Why you might soon have a $100,000 jetpack
One of the potential drawbacks of having your own jetpack is safety. However, a video shows the Martin Jetpack successfully going through an emergency parachute test.
The idea of human beings flying around in the sky like Michael Jackson used to fly into concerts--via jetpack--might seem a trifle outlandish.
However, those crafty souls at the Martin Aircraft Company have flapped one more wing toward the idea of your own personal, $100,000 jetpack, on which you can avoid traffic and soar into (or at least onto) your well-deserved corner office.
One of the potential drawbacks of jetpacks revolves around the idea that if the engine fails, you might just fall out of the sky.
This would not be terribly good for business. So Martin decided to test a ballistic parachute that might give buyers a touch of reassurance as they fly through the sky.
They tested it at 5,000 feet above Canterbury, New Zealand, so at least there weren't too many houses around, just in case things went a little awry.
Still, when one looks at this video, it seems that at least the parachute offers a little comfort.
In the giddy words of the Martin Web site: "There is no height where a catastrophic failure needs to lead to significant injury."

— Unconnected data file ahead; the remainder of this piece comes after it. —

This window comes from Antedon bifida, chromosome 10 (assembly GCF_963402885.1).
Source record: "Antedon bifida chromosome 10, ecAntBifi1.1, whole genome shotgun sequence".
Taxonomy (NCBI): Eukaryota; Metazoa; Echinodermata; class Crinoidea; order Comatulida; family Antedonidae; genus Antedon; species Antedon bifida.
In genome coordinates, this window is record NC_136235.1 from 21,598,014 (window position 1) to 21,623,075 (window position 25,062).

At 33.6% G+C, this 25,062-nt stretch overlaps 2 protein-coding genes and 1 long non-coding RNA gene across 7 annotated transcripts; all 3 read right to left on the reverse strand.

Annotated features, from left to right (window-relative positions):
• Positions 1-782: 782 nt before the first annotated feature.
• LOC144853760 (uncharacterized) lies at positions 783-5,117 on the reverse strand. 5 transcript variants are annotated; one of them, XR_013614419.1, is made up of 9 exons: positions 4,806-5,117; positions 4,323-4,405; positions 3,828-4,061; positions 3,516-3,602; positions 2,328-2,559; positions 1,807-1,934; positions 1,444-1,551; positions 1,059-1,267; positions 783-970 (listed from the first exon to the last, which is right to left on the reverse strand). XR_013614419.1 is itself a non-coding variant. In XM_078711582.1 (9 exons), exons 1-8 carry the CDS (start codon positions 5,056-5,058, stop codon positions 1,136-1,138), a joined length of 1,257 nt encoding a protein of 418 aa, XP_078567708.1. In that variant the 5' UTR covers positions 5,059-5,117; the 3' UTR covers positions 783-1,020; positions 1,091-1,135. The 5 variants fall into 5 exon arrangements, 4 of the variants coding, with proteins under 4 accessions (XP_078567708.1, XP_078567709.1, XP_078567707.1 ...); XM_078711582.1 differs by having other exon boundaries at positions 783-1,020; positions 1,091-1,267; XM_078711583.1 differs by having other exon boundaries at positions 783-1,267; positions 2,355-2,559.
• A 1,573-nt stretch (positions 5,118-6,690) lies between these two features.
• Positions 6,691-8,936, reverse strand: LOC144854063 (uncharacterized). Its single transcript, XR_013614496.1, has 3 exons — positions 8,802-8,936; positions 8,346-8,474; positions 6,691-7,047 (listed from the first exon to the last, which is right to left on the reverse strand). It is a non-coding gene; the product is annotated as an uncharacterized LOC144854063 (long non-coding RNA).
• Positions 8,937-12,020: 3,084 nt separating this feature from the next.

This will be a great relief to those who fear not only catastrophic failure while they are flying around with the seat of their pants flapping in the wind but also significant injury.
Martin is positively aloft at the success not only of the parachute test but also of the height that the jetpack managed to attain.
The Jetpack's inventor, Glenn Martin, said on the Web site: "In this test we limited the jetpack to 800 ft/min climb so the chase helicopters could keep up." 8,000 feet now apparently seems very possible.
Perhaps you, too, will find this film full of splendid possibilities. However, speaking as a mere human, it seems to me that the Jetpack does have one potentially annoying aspect: its water-cooled piston engine seems mighty noisy.
I know that quite a few people are used to going to work wearing a crash helmet. But I wonder whether those who will be able to afford this little machine would be prepared to fly for very long with such a strident amount of buzzing.
Still, with the world becoming an ever more choked place, perhaps people will do anything to avoid having to gear their lives around radio traffic reports.
So the fact that Martin claims it will be ready to market this personal flying thing in 18 months time--and that it is supposedly 90 percent cheaper to run than a chopper--will have enterprising individuals racing to put in their orders.
Just imagine flying to a first date in one of these. It would give an entirely new significance to the line: "Can I give you a lift home?"